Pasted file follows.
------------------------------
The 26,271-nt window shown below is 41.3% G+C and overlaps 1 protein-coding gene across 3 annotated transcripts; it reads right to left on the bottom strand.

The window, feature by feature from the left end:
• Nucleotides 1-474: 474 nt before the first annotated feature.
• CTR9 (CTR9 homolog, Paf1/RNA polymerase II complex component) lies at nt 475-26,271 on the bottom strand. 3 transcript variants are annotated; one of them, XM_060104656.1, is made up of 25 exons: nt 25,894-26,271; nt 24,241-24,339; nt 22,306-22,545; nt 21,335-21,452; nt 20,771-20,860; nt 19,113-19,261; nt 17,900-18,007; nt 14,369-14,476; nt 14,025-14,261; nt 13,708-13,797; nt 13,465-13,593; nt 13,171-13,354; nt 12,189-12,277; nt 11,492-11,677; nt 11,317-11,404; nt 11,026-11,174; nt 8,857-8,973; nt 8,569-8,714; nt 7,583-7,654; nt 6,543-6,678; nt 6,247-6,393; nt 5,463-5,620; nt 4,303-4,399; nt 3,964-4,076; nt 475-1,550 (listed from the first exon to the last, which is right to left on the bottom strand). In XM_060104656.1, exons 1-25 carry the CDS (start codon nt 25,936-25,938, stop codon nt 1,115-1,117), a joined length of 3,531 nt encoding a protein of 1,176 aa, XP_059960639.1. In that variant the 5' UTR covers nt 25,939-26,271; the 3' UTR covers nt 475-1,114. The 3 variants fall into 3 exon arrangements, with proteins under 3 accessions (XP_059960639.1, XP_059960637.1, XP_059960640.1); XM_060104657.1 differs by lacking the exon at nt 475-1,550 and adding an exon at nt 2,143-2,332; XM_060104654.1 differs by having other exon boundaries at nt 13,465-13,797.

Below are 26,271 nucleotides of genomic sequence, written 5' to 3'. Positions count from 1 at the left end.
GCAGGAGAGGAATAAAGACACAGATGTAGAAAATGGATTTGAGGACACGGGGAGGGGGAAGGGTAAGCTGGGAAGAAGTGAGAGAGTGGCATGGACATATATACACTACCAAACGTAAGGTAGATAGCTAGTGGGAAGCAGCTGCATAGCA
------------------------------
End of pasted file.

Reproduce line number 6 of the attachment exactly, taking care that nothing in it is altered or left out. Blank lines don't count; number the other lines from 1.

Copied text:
GCAGGAGAGGAATAAAGACACAGATGTAGAAAATGGATTTGAGGACACGGGGAGGGGGAAGGGTAAGCTGGGAAGAAGTGAGAGAGTGGCATGGACATATATACACTACCAAACGTAAGGTAGATAGCTAGTGGGAAGCAGCTGCATAGCA